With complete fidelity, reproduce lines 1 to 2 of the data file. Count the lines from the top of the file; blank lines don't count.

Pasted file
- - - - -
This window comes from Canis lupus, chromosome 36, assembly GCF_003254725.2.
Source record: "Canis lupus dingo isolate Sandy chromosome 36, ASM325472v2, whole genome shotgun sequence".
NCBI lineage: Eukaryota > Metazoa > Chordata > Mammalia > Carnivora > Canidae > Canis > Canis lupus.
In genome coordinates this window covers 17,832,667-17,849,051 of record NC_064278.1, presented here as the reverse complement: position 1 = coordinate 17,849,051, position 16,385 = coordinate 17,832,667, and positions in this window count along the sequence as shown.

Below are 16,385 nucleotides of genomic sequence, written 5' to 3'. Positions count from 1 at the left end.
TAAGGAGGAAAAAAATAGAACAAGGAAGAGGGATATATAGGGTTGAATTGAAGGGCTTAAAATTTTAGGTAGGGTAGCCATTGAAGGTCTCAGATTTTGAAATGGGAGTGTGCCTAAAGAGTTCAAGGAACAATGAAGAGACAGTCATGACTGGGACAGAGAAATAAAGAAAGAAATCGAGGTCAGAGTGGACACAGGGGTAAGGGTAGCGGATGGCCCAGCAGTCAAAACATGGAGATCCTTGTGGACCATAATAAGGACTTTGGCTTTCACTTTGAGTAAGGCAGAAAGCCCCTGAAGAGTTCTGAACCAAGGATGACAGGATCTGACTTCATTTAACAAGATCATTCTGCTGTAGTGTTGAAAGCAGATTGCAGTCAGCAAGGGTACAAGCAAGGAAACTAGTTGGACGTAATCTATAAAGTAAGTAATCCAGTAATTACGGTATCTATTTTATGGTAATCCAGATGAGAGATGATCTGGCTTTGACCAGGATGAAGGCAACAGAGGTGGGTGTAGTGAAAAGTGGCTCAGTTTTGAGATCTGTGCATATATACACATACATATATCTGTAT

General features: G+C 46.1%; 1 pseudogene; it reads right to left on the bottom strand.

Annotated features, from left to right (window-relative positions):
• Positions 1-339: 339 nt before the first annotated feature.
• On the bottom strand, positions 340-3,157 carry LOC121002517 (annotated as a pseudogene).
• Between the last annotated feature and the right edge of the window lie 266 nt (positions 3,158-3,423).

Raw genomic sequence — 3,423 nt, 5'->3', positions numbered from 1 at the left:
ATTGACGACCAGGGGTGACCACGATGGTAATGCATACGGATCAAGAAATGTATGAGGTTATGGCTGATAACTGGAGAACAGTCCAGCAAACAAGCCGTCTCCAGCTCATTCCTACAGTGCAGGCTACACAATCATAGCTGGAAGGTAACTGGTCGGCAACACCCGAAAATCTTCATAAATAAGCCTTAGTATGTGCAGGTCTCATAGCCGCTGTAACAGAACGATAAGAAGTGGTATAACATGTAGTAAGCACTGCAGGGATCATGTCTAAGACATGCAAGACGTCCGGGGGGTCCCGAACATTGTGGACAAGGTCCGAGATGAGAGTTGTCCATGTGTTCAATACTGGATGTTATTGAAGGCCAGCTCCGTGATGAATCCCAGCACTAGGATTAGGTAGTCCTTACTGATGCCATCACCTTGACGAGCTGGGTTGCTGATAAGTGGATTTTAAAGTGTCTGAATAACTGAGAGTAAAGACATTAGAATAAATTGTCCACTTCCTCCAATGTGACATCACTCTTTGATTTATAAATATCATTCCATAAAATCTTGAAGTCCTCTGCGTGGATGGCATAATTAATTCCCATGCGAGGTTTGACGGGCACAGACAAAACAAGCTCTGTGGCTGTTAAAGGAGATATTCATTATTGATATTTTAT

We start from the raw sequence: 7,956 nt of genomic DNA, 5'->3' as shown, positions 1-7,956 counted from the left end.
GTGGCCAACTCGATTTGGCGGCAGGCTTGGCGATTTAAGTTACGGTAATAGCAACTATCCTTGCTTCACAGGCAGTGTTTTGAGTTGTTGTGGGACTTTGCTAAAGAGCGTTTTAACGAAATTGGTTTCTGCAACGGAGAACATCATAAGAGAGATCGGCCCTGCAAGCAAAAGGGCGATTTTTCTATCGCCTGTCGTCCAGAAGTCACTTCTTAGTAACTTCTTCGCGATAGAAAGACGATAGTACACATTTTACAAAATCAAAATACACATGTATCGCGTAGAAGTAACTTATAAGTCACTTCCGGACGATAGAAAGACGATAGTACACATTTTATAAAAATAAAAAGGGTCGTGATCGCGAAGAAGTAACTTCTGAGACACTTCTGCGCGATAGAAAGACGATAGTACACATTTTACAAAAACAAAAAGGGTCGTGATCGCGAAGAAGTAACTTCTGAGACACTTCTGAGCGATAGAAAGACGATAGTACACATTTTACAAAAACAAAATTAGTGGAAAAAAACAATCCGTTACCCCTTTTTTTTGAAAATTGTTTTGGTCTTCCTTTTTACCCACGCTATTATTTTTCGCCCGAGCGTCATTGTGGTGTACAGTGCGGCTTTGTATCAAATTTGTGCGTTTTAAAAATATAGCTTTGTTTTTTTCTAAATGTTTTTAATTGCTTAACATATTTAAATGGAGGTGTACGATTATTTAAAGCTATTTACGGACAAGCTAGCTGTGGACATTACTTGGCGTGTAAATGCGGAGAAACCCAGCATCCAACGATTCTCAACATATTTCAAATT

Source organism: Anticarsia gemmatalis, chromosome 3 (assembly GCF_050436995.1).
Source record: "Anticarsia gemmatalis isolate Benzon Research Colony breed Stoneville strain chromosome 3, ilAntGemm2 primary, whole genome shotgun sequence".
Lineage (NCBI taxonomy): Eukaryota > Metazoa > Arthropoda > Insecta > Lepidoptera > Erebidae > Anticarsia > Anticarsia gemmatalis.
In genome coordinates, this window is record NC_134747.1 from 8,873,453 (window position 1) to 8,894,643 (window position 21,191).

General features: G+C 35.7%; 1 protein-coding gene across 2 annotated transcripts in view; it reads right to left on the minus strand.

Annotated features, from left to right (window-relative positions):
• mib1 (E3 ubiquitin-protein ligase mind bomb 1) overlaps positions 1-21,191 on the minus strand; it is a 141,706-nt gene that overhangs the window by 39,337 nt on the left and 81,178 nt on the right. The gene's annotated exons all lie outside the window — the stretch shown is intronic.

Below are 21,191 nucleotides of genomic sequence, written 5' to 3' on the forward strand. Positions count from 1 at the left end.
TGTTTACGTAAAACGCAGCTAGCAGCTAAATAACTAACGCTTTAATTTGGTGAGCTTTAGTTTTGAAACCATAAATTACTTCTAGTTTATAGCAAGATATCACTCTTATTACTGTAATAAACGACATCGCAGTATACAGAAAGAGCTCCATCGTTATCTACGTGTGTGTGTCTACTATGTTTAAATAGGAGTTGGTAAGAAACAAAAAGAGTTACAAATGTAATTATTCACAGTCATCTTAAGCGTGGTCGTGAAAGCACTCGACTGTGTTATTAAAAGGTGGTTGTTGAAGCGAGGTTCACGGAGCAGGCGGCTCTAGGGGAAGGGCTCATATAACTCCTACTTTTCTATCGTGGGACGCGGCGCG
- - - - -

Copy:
This window comes from Canis lupus, chromosome 36, assembly GCF_003254725.2.
Source record: "Canis lupus dingo isolate Sandy chromosome 36, ASM325472v2, whole genome shotgun sequence".